HealthEngine welcomes court decision ending legal proceedings


HealthEngine welcomes today’s conclusion of legal proceedings brought against it by the Australian Consumer and Competition Commission (ACCC).

HealthEngine is a consent-driven platform helping patients find and connect with the healthcare services they need.

The services in question were either discontinued or significantly overhauled two years ago, prior to HealthEngine being formally advised of any ACCC investigation.

Personal, not clinical, information was provided to private health insurance comparison services when consumers specifically requested a call regarding a health insurance comparison. We did not make it sufficiently clear on the booking form that a third party, not HealthEngine, would be contacting them regarding the comparison and that we would be passing on consumer details for that to occur. This was an error and HealthEngine apologises for it. 

HealthEngine is confident that no adverse health outcomes were created by these issues and no clinical data was shared with any private health insurance comparison service.

HealthEngine and the ACCC put joint submissions and proposed orders to the Federal Court. After considering the submissions, the Federal Court made orders that HealthEngine pay a financial penalty, notify affected consumers (see background information below) and commission an annual, independent review of its Australian Consumer Law compliance program for the next three years. 

These proceedings have now concluded. However,  it in no way ends our desire to continue to rebuild trust with patients and practices.

As noted by HealthEngine co-founder and CEO, Marcus Tan:

Health Engine thanks our practices customers and users for their ongoing support.

When the ACCC commenced proceedings against HealthEngine nearly a year ago, we acknowledged that our rapid early growth had sometimes outpaced our systems and processes and we sincerely apologised that we had not always met the high expectations of the community and our customers. That apology still stands.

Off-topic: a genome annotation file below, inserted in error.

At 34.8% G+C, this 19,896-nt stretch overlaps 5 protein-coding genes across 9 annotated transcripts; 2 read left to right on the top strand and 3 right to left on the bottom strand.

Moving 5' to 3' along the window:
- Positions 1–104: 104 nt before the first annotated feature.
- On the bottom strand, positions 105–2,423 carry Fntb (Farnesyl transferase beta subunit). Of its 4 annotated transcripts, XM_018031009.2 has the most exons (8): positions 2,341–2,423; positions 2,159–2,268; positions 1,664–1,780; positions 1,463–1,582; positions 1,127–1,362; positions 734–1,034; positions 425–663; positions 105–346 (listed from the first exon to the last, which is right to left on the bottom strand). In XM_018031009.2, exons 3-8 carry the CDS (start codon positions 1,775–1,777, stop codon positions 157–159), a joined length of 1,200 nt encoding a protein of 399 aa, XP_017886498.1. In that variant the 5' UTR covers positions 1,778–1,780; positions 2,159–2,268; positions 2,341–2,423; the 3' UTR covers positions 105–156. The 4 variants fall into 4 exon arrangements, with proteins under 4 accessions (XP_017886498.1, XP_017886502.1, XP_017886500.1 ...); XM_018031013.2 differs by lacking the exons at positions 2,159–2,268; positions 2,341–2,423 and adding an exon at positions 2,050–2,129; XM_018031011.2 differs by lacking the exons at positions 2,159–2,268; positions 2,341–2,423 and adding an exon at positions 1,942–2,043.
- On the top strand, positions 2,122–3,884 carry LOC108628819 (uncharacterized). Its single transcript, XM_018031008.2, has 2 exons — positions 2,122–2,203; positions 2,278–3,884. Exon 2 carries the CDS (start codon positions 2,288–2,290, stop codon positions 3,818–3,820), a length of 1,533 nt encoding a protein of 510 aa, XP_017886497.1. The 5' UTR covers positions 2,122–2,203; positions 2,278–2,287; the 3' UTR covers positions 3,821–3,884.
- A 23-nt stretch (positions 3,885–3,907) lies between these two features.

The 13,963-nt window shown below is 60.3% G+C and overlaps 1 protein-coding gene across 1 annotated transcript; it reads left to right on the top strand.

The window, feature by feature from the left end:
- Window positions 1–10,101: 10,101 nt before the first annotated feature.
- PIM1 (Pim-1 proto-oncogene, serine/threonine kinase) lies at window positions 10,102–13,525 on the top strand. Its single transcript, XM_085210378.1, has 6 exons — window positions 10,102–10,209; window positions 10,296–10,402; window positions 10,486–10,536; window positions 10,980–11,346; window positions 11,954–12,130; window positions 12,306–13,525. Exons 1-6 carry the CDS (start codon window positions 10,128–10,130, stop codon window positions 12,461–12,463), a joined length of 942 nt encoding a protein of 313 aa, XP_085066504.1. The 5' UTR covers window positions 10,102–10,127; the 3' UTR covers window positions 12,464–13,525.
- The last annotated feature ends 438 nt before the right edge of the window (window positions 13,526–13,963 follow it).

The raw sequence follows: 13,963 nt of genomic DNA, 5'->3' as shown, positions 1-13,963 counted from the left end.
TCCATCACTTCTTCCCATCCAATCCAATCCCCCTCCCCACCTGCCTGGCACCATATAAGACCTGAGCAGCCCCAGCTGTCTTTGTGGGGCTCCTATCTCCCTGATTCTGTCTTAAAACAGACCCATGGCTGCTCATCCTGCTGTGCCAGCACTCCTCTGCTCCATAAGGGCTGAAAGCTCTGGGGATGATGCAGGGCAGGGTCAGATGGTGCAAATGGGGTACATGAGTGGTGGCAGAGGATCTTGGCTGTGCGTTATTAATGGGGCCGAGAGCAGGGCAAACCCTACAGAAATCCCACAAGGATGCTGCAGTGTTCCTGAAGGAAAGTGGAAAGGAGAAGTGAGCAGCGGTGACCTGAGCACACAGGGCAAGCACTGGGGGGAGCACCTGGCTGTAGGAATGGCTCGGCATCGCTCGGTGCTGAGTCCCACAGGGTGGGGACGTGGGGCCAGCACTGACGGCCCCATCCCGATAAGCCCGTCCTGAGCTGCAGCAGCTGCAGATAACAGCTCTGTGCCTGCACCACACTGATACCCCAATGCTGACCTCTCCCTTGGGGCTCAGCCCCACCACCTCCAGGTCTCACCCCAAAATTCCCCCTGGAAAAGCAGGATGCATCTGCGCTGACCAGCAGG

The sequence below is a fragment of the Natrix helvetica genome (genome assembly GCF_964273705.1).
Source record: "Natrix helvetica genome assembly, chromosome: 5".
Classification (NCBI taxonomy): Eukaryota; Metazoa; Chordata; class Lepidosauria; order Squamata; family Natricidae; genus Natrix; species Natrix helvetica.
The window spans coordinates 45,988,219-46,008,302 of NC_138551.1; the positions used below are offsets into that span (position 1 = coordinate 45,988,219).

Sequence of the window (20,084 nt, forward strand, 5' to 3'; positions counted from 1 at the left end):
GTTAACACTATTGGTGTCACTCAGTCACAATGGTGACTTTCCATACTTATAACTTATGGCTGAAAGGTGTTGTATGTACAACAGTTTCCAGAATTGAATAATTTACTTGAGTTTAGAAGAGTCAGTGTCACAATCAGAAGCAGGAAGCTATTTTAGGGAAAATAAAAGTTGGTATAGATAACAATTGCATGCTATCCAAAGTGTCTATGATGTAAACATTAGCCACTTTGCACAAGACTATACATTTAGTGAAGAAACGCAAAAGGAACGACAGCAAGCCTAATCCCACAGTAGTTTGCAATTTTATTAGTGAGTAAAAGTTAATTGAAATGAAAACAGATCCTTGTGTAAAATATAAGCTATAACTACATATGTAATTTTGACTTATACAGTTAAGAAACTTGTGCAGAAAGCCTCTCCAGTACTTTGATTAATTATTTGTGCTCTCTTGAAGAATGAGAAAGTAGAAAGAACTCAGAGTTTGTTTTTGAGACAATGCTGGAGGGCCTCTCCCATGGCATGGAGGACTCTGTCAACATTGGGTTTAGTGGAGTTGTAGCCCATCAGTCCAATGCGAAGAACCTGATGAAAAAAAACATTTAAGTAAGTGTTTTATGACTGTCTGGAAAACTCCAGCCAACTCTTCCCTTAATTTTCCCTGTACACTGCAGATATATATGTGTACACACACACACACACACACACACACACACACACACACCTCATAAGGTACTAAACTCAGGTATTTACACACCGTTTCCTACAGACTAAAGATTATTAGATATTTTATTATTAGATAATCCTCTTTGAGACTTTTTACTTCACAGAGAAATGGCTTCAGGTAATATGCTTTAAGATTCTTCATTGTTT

Good intentions do not excuse poor execution and this process has given us a greater understanding of our operational shortcomings, which we’ve addressed.

It is important to correct a misconception that emerged when the ACCC proceedings were announced. HealthEngine never has—and never will—sell user databases to third parties. Further, the only time we provide clinical information to third parties is to a consumer’s nominated healthcare provider to deliver the healthcare services requested by that consumer. 

We  made mistakes at the time with respect to two services we offered — the Practice Recognition System and private health insurance comparison services —  and we apologise for those mistakes.

We want to thank our users and practice customers for their ongoing support and continued use of our services. The introduction of our telehealth services to assist with patient care during the COVID-19 pandemic has been well received.

Our mission to enable better healthcare experiences and outcomes remains at the heart of everything we do.


After considering joint submissions put by the ACCC and HealthEngine, the Federal Court determined that HealthEngine breached the Australian Consumer Law in its delivery of two historical services – the Practice  Recognition System  and private health insurance comparison services.

It ordered that HealthEngine pay a financial penalty; notify consumers who requested a call regarding a private health insurance comparison that HealthEngine did not clearly communicate on the booking form that a third party would be contacting them regarding the comparison and that we would pass-on consumer details to enable that to occur; and commission an annual independent review of its Australian Consumer Law compliance program for the next three years.

In the joint submissions, the ACCC acknowledged that the contraventions did not relate to medical or clinical matters; that there was no suggestion that senior management intended to breach Australian consumer law; and HealthEngine co-operated with the ACCC throughout the investigation.

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